You may have been wondering: If Sarah was my first girlfriend, where did
catch the disease?
I wish I knew.
Okay, I obviously knew
it happened, and the exact date and pretty close to the exact time. You don’t forget losing your virginity, after all.
But I didn’t actually know
it was. I mean, I got her name and everything—Morgan. Well, her first name anyway.
The big problem was, I didn’t remember
. Not a clue.
Well, one clue: “Bahamalama-Dingdong.”
It was only two days after I first got to New York, fresh off the plane from Texas, ready to start my first year at college. I already wanted to study biology, even though I’d heard that was a tough major.
Little did I know.
At that point, I could hardly find my way around the city. I got the general concept of uptown and downtown, although they didn’t really match north and south, I knew from my compass. (Don’t laugh, they’re useful.) I’m pretty sure that this all happened somewhere downtown, because the buildings weren’t quite so tall and the streets were pretty busy that night. I remember lights rippling on water at some point, so I might have been close to the Hudson. Or maybe the East River.
And I remember the Bahamalama-Dingdong. Several, in fact. They’re some kind of drink. My sense of smell wasn’t superhuman back then, but I’m pretty sure they had rum in them. Whatever they had, there was
of it. And something sweet too. Maybe pineapple juice, which would make the Bahamalama-Dingdong a close cousin of the Bahama Mama.
Now, the Bahama Mama can be found on Google or in cocktail books. It’s rum, pineapple juice, and a liqueur called Nassau Royale, and it is from the Bahamas. But the Bahamalama-Dingdong has much more shadowy origins. After I found out what I’d been infected with and realized who must have done it, I searched every bar I could find in the Village. But I never met a single bartender who knew how to make one. Or who’d even
Like a certain Morgan Whatever, the Bahamalama-Dingdong had come out of the darkness, seduced me, then disappeared.
These searches didn’t evoke a single memory flashback. No hazy images of pinball machines jumped out at me, no sudden glimpses of Morgan’s long dark hair and pale skin. And, no—being a carrier doesn’t make you pale-skinned or gothy-looking. Get real. Morgan was probably just some goth type who didn’t know she was about to turn into a bloodthirsty maniac.
Unless, of course, she was someone like me: a carrier. But one who got off on changing lovers into peeps. Either way, I hadn’t seen her since.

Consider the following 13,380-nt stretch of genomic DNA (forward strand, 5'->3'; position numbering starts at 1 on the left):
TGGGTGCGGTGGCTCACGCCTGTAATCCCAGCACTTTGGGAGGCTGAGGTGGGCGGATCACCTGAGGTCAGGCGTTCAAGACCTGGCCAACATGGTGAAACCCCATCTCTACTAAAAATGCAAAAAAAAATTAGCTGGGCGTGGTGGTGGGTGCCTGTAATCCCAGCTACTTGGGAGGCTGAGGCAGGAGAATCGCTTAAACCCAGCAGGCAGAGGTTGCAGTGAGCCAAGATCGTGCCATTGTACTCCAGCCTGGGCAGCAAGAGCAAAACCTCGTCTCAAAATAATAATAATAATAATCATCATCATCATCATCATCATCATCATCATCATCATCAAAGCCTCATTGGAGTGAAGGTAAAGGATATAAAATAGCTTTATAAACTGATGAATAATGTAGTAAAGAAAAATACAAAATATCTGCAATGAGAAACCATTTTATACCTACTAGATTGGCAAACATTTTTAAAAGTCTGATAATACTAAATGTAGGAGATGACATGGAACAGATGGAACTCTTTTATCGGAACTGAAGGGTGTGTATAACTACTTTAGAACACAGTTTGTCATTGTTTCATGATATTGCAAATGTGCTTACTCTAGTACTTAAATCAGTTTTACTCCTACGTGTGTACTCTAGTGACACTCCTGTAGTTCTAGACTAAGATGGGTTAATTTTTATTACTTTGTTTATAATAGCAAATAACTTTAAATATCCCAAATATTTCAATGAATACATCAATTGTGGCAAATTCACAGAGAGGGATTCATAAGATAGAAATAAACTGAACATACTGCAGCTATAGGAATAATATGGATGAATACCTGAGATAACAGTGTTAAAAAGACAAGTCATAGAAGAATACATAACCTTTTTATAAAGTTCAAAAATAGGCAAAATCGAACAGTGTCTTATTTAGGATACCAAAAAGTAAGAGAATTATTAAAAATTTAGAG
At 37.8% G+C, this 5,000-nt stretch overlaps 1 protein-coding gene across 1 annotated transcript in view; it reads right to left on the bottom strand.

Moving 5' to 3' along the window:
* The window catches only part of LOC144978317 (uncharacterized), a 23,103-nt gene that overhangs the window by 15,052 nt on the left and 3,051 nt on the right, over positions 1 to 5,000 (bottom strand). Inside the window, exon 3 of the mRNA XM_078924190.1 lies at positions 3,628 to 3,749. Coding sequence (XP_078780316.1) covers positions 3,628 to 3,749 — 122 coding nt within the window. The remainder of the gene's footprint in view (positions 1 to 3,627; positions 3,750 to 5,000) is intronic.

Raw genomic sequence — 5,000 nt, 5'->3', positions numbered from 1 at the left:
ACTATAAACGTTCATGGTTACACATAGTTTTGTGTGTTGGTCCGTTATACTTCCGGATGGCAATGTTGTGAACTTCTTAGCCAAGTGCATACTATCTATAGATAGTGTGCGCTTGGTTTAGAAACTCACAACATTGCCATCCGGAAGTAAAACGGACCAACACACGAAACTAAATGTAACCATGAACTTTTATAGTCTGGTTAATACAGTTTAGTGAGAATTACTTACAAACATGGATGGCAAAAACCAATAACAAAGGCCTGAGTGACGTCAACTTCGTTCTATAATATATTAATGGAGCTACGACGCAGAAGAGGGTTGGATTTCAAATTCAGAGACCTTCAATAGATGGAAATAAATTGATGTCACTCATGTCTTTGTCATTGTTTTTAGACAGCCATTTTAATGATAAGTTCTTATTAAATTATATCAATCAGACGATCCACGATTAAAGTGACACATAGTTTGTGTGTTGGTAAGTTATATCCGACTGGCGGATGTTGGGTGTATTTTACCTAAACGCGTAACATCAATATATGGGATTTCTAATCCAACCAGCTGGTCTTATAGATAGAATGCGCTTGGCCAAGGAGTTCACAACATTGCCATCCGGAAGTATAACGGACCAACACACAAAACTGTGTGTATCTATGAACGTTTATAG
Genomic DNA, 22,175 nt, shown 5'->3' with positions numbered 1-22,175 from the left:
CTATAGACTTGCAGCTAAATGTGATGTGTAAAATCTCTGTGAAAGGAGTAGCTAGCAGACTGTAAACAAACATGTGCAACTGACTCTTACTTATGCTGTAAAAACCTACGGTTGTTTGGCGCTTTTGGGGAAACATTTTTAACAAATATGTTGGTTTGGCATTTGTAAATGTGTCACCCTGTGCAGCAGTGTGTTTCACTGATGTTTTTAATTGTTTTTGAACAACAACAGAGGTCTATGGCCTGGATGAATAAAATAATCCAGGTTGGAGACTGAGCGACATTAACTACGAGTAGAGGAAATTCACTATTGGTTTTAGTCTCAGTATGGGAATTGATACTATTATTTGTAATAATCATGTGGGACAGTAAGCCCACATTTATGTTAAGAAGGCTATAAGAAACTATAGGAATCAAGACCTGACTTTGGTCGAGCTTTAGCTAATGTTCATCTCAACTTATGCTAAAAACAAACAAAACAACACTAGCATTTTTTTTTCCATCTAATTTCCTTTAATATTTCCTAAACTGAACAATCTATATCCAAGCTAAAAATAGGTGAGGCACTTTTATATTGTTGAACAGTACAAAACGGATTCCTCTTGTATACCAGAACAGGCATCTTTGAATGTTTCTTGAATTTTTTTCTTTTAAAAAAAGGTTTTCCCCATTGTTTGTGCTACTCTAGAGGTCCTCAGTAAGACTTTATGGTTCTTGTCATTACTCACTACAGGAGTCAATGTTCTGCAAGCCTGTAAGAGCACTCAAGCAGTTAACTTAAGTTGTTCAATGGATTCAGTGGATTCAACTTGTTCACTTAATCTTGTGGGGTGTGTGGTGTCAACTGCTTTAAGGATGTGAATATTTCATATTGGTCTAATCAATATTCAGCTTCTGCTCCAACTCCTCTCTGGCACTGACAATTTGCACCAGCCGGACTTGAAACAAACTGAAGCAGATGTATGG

So this is all I can remember:
There I was, sitting in a bar in New York City and thinking,
Wow, I’m sitting in a bar in New York City
. This thought probably runs through the heads of a lot of newly arrived freshmen who manage to get served. I was drinking a Bahamalama-Dingdong because the bar I was sitting in was “The Home of the Bahamalama-Dingdong.” It said so on a sign outside.
A pale-skinned woman with long dark hair sat beside me and said, “What the hell is that thing?”
Maybe it was the frozen banana bobbing in my drink that provoked the question. I suddenly felt a bit silly. “Well, it’s this drink that lives here. Says so on the sign out front.”
“Is it good?”
It was good, but I only shrugged. “Yeah. Kind of sweet, though.”
“Kind of girly-looking, don’t you think?”
I did think. The drink had been a vague sort of embarrassment to me since it had arrived, frozen banana bobbing to the music. But the other guys in the bar had seemed not to notice. And they were all pretty tough-looking, what with their leather chaps and all.
I pushed the banana down into the drink, but it popped back up. It wasn’t really trying to be obnoxious, but frozen bananas have a lower specific density than rum and pineapple juice, it turns out.
“I don’t know about girly,” I said. “Looks like a boy to me.”
She smiled at my accent. “
not from around here, are
“Nope. I’m from Texas.” I took a sip.
“Texas? Well, hell!” She slapped me on the back. I’d already figured out in those two days that Texas is one of the “brand-name” states. Being from Texas is much cooler than being from a merely recognizable state, like Connecticut or Florida, or a
state, like South Dakota. Texas gets you noticed.